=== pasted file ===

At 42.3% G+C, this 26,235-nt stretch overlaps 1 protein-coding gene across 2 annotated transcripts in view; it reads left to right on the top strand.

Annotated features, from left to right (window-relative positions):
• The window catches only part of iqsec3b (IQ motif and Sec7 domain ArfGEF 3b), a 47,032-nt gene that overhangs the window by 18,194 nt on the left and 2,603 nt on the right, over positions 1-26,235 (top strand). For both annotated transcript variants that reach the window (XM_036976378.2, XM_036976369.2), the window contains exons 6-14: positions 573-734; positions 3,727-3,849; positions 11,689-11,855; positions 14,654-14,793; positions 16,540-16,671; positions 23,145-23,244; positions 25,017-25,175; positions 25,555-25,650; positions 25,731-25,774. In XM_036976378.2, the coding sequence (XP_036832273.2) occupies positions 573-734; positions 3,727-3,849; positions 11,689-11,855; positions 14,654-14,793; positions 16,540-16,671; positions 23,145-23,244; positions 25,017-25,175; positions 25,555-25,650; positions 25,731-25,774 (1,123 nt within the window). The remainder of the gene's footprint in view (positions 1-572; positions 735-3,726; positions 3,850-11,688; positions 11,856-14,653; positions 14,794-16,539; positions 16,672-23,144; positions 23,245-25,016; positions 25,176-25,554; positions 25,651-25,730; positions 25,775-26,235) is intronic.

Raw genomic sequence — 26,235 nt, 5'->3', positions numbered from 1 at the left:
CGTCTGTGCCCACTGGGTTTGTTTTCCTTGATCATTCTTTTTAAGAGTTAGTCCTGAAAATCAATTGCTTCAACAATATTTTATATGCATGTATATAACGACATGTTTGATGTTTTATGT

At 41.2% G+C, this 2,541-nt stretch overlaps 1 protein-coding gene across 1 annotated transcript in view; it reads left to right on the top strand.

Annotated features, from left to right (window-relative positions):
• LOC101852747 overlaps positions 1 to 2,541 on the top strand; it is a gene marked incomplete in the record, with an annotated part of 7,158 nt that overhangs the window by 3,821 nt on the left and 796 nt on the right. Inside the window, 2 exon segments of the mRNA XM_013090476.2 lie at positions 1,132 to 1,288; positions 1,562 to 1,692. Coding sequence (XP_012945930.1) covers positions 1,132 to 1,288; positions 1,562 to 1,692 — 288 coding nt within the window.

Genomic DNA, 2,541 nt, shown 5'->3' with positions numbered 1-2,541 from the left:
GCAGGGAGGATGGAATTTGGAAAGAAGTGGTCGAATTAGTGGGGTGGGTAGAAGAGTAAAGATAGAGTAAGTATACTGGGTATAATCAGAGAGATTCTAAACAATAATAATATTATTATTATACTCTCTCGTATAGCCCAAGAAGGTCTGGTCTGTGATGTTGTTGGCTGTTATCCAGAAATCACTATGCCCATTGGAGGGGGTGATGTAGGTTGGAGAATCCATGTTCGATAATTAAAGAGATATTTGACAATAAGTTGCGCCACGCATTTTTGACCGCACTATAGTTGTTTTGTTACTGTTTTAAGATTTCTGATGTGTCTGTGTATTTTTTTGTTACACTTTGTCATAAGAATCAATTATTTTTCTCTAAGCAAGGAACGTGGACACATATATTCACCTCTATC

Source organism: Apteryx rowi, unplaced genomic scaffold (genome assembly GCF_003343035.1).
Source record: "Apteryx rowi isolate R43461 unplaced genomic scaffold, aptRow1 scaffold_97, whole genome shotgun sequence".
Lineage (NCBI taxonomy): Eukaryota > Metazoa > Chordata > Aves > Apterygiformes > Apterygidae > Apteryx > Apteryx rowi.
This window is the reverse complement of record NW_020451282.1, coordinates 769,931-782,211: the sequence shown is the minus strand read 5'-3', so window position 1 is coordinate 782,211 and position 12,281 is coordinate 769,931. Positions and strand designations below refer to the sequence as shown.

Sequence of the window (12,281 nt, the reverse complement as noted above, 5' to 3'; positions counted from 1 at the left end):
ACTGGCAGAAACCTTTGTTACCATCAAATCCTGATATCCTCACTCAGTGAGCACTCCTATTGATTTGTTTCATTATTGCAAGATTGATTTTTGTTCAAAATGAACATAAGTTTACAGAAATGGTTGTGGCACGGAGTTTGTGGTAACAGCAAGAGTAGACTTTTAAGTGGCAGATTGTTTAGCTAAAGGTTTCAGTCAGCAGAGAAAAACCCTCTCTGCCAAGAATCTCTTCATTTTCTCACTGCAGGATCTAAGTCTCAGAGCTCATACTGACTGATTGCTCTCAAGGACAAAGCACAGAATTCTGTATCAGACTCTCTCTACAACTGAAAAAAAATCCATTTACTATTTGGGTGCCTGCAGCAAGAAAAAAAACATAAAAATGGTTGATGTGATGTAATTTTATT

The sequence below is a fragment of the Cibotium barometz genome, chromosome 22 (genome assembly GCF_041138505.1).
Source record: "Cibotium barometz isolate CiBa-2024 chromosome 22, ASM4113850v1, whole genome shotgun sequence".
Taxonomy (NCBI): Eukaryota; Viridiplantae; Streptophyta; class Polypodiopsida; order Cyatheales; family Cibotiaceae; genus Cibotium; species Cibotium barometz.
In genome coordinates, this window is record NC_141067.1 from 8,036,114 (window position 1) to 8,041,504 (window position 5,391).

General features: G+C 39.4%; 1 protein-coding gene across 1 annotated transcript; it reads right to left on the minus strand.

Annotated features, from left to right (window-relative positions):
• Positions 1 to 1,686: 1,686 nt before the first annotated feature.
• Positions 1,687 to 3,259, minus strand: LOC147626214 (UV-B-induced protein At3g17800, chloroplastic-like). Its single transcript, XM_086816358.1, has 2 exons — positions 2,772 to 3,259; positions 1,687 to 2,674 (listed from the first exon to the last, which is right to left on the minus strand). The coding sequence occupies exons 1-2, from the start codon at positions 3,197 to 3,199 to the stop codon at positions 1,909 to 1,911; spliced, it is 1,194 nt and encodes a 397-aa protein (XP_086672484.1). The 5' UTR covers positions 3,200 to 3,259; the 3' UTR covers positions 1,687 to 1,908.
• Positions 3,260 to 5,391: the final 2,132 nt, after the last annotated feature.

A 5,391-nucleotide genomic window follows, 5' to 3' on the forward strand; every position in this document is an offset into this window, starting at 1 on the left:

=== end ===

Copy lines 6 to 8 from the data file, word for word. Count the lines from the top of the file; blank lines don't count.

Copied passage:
At 41.2% G+C, this 2,541-nt stretch overlaps 1 protein-coding gene across 1 annotated transcript in view; it reads left to right on the top strand.

Annotated features, from left to right (window-relative positions):
• LOC101852747 overlaps positions 1 to 2,541 on the top strand; it is a gene marked incomplete in the record, with an annotated part of 7,158 nt that overhangs the window by 3,821 nt on the left and 796 nt on the right. Inside the window, 2 exon segments of the mRNA XM_013090476.2 lie at positions 1,132 to 1,288; positions 1,562 to 1,692. Coding sequence (XP_012945930.1) covers positions 1,132 to 1,288; positions 1,562 to 1,692 — 288 coding nt within the window.